How many murders go unsolved each year in the U.S.?

 Science, Society  Comments Off on How many murders go unsolved each year in the U.S.?
Jun 042006
 

DNA. Carpet fibers. Fingerprints. Given the wealth of forensic information, you’d think police would solve each and every murder. Unfortunately, you’d be wrong. According to the Federal Bureau of Investigation, in 2004, 62.6% of homicides were “cleared,” leaving a substantial portion of murder cases unresolved.The FBI’s official site says a crime is cleared when either an arrest is made or “elements beyond the control of law enforcement prevent the agency from arresting and formally charging the offender, by exceptional means.” We assume this refers to rare cases when, for example, suspects die before they can be charged.

In 2004, there were 16,137 cases of murder or nonnegligent manslaughter in the United States. Because 37.4% of these cases went uncleared, around 6,035 people “got away with murder” that year. Of course, this assumes each offender murdered only one person, which very likely isn’t true, but seeing as the cases are unsolved, this is our best guess. Anyway, while that number is disturbingly high, there is some good news. From 2003 to 2004, the number of murders fell 2.4% and violent crime in general is on a downswing.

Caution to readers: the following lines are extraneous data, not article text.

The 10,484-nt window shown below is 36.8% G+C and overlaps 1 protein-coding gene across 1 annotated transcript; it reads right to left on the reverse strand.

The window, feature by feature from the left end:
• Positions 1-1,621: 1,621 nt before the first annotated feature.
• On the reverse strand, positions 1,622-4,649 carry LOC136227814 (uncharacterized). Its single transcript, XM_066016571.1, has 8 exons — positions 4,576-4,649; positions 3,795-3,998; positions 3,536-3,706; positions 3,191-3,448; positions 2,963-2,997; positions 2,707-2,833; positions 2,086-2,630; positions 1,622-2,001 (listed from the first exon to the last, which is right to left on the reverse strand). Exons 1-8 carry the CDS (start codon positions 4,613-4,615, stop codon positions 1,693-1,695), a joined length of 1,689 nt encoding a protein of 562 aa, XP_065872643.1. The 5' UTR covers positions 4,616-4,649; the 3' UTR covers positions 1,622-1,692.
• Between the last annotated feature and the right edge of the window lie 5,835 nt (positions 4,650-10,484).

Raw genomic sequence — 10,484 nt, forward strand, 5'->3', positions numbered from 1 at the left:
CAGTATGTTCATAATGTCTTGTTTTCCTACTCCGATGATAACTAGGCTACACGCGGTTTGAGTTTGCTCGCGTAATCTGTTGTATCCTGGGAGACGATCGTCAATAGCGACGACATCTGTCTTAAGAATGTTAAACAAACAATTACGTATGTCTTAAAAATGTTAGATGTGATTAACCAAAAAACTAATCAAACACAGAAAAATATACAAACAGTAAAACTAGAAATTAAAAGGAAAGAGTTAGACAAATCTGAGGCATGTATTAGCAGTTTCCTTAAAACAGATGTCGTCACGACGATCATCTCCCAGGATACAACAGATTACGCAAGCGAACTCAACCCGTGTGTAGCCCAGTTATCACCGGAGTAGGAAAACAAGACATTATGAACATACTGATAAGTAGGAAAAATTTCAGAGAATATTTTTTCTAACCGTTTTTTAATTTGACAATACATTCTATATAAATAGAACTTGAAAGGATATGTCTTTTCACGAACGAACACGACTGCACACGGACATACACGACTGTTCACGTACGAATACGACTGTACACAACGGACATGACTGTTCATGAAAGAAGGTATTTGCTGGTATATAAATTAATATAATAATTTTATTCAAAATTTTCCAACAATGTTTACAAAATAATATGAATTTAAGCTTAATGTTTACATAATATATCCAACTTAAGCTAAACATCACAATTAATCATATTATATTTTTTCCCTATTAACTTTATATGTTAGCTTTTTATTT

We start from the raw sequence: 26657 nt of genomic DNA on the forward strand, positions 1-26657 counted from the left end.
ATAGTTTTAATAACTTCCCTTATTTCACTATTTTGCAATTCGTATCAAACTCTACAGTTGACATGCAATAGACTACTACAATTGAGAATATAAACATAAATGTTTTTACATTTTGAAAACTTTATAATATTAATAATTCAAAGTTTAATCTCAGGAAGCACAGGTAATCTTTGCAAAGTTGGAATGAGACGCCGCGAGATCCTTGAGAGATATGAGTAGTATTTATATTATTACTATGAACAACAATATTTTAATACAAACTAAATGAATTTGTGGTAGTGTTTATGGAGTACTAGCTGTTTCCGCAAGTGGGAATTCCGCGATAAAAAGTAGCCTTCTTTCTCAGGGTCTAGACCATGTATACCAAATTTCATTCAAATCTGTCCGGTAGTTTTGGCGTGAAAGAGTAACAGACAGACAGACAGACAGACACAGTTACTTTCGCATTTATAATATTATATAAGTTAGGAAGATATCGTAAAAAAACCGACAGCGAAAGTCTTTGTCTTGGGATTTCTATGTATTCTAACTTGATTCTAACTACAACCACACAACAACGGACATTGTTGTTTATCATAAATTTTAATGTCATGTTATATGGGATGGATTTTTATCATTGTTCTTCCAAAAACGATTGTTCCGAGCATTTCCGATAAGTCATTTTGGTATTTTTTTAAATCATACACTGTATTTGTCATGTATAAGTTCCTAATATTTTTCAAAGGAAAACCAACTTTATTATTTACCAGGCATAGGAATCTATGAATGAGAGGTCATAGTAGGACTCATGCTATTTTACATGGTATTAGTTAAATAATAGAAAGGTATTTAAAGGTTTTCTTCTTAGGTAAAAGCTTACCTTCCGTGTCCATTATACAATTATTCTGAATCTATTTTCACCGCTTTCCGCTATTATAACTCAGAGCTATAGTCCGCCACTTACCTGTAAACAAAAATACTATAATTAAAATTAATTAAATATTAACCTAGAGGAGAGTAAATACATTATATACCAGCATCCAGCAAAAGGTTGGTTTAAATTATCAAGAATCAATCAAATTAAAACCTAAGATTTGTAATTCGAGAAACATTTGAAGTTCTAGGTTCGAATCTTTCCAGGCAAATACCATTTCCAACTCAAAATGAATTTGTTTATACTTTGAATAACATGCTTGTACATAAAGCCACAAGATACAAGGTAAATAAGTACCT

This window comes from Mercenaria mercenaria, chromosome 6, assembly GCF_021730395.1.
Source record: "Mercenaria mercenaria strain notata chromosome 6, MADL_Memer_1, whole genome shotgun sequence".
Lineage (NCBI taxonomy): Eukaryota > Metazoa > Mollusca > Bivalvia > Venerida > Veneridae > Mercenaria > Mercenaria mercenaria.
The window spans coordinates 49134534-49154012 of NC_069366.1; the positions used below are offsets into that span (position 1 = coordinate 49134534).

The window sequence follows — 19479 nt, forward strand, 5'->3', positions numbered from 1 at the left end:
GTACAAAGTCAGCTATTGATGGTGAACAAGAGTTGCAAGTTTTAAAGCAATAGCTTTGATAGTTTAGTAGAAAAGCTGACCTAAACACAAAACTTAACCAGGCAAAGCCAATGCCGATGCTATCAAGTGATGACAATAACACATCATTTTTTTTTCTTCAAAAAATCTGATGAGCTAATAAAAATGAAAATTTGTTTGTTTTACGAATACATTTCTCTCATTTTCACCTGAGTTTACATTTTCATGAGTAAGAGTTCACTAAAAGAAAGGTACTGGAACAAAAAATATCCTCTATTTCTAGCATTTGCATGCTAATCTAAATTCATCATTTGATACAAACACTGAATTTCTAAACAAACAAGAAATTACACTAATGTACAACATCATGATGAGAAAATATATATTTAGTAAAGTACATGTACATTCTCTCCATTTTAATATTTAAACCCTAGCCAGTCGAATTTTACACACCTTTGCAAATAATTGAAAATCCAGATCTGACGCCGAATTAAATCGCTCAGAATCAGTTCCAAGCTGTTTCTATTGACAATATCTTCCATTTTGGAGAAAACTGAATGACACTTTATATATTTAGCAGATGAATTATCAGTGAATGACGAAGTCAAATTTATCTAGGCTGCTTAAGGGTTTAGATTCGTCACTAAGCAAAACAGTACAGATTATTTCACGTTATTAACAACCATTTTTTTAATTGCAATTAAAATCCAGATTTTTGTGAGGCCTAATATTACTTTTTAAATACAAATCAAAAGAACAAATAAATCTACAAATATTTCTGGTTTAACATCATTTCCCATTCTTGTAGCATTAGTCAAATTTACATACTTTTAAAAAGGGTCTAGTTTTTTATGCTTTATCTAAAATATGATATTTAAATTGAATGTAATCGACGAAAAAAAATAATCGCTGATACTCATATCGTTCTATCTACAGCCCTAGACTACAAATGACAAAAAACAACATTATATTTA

War On Terror Over; Gonzalez Pursues Porn

 Crime, Politics, The Courts  Comments Off on War On Terror Over; Gonzalez Pursues Porn
Sep 212005
 

Taking his cues from former Attorney General John Ashcroft, Alberto Gonzalez has decided to make the War on Porn "one of the top priorities" of the AG’s office.  In early August, the FBI’s Washington Field Office sent around a job listing to recruit eight federal agents, a supervisor and support staff to take on "manufacturers and purveyors" of pornography. The squad will focus its efforts on those who produce pornography depicting consenting adults.  Such porn profiteers include Rupert Murdoch’s News Corp., General Motors Corp., Time Warner, and several major hotel chains.  The conservative Family Research Council endorsed the move, saying it gave them "a growing sense of confidence in our new attorney general."  Some FBI agents were not so pleased.  As one anonymous agent put it sarcastically: "I guess this means we’ve won the war on terror. We must not need any more resources for espionage."

Hope you feel safer?